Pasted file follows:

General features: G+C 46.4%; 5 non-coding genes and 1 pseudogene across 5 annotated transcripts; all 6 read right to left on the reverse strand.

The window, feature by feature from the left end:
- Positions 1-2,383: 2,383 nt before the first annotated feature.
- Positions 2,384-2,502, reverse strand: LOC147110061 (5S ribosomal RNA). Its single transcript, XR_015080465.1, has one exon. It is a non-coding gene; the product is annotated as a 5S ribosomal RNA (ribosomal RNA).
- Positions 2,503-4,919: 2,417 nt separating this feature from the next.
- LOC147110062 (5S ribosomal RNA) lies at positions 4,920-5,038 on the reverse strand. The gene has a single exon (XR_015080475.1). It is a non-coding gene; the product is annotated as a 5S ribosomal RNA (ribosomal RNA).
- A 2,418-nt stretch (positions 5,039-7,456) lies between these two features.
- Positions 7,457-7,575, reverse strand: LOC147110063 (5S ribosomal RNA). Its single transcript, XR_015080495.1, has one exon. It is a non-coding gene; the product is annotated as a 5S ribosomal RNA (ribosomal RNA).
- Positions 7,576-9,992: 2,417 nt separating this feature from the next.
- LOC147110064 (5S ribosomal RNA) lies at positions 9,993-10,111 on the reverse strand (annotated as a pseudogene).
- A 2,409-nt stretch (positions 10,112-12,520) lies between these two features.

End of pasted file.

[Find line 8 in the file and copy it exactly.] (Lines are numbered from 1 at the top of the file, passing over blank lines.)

- Positions 7,457-7,575, reverse strand: LOC147110063 (5S ribosomal RNA). Its single transcript, XR_015080495.1, has one exon. It is a non-coding gene; the product is annotated as a 5S ribosomal RNA (ribosomal RNA).